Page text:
Senators John Hoeven and Kent Conrad, Congressman Rick Berg and Governor Jack Dalrymple today announced that the new 5-year National Flood Insurance Program (NFIP) reauthorization bill they worked to pass this summer is ensuring that homeowners in Bismarck, Mandan and other Missouri River communities who bought flood insurance to protect their property during last year's flooding are covered for damages.
Many residents prudently purchased flood insurance policies last year to protect their property when the Army Corps of Engineers announced on short notice in early May 2011 that they planned to increase releases from the Missouri River's main-stem dams. The Federal Emergency Management Agency (FEMA) had suggested that the required 30-day waiting period for flood insurance was closed after the Army Corps of Engineers began "higher than normal releases," making the event a "flood in progress."
The delegation and governor, however, argued that higher than normal releases by the Corps were routine over the decades and that the standard was not logical. In any case, they said, the river was not yet at flood stage when FEMA closed the window on coverage.
The congressional delegation worked this year to correct the situation legislatively, with the governor's support. They worked to include a provision in the flood insurance reauthorization bill that would provide an alternative effective date for residents in the Missouri River Basin who purchased or increased insurance coverage between May 1, 2011 and June 6, 2011, and whose property was not damaged for 30 days after the purchase date. As a result, FEMA last week implemented a more reasonable date for purchasing flood insurance for Missouri River Basin residents.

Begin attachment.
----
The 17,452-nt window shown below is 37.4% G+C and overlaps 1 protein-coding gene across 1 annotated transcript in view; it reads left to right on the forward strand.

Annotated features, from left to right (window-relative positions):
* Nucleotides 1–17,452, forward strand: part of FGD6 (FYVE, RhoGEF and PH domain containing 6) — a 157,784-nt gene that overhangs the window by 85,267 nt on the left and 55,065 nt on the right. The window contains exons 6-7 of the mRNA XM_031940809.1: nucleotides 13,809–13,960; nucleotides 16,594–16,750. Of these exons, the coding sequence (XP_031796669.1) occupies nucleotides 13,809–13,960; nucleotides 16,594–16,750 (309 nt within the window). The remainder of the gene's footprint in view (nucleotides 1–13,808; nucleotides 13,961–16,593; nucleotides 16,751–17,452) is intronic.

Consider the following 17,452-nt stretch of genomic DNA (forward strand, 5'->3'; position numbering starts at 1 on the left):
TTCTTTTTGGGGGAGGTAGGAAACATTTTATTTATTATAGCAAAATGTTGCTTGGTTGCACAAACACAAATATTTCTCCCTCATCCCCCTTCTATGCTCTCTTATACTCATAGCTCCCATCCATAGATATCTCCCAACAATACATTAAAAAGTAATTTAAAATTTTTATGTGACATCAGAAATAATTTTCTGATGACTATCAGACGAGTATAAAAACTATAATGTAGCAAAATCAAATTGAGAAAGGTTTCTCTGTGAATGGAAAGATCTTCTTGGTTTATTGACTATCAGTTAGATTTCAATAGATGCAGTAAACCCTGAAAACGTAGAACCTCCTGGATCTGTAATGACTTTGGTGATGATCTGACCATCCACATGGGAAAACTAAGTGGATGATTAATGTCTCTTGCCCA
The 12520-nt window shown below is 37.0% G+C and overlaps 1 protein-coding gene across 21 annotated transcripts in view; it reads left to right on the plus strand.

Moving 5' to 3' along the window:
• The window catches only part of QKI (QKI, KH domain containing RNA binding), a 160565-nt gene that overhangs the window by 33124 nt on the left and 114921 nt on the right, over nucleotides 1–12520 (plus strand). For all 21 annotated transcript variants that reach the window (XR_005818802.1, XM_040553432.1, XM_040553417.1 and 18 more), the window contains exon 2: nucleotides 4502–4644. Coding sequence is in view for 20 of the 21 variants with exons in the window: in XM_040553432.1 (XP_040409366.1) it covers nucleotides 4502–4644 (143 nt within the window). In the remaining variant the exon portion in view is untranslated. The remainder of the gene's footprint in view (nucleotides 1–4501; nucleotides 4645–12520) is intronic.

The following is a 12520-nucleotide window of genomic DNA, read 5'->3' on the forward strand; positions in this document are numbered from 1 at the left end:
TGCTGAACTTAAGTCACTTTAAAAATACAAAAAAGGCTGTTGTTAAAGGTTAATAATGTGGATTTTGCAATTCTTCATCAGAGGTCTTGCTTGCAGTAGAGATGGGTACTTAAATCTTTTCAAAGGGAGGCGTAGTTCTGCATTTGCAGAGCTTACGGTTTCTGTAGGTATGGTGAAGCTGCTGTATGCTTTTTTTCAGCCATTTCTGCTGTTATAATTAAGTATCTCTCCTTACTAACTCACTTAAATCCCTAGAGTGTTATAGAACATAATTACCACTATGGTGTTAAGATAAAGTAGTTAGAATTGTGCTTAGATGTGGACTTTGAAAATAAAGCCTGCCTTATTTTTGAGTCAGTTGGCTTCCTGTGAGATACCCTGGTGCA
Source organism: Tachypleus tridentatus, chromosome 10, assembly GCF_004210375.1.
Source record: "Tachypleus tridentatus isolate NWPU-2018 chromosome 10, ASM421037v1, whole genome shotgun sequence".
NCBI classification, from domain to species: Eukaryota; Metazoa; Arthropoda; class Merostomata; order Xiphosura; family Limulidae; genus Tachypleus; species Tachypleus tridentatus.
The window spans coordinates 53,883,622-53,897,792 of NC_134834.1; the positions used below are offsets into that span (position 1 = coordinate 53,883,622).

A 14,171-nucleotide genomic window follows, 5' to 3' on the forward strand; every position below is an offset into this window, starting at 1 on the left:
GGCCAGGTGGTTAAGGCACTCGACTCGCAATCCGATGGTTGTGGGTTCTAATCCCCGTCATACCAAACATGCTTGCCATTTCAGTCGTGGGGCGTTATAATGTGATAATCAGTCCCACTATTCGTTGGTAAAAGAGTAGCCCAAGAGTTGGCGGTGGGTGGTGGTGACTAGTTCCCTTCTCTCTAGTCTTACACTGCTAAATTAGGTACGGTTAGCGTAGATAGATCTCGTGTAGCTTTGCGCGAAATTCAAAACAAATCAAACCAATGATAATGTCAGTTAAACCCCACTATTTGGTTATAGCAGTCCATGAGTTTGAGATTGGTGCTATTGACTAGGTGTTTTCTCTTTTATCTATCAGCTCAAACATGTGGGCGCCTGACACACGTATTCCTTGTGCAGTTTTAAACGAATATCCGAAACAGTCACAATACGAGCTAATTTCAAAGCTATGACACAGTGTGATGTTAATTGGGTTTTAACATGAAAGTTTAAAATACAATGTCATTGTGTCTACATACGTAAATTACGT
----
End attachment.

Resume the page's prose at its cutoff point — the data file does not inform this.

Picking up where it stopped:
In addition to providing the alternative effective date to purchase flood insurance for Missouri River Basin residents, Senators Hoeven and Conrad and Congressman Berg also worked to modify the bill to spare millions of homeowners and businesses across the country from having to purchase flood insurance if they live in so-called "residual risk" areas already protected by sound, federally certified flood protection. Senator Hoeven was a member of the joint Senate-House conference committee, where he worked to ensure that the provision was included in the final bill.
Fargo, Williston, Grand Forks, Minot and Mandan -- 17 North Dakota communities in all -- would have been impacted by the new mandate included in the original version of the flood insurance reauthorization bill. The measure also contains a provision added by Hoeven that lifts restrictions on levee construction on some vulnerable properties in Fargo and Cass County.
After multiple extensions since 2008, in July Congress passed a long-term reauthorization of the NFIP, a bipartisan, 5-year flood insurance measure that fully pays for itself, increases the financial stability of the program and provides security for millions of Americans living in special flood hazard areas.
"A fair and effective federal flood insurance program is vital to residents of North Dakota, who live and work on some of the nation's most important river systems," the delegation and governor said. "We've worked to ensure that the program is responsive to North Dakotans and others living in areas of the country with significant flood risks."
The delegation and governor encouraged residents to review their policies with their insurance agents to see if they now qualify under the new dates.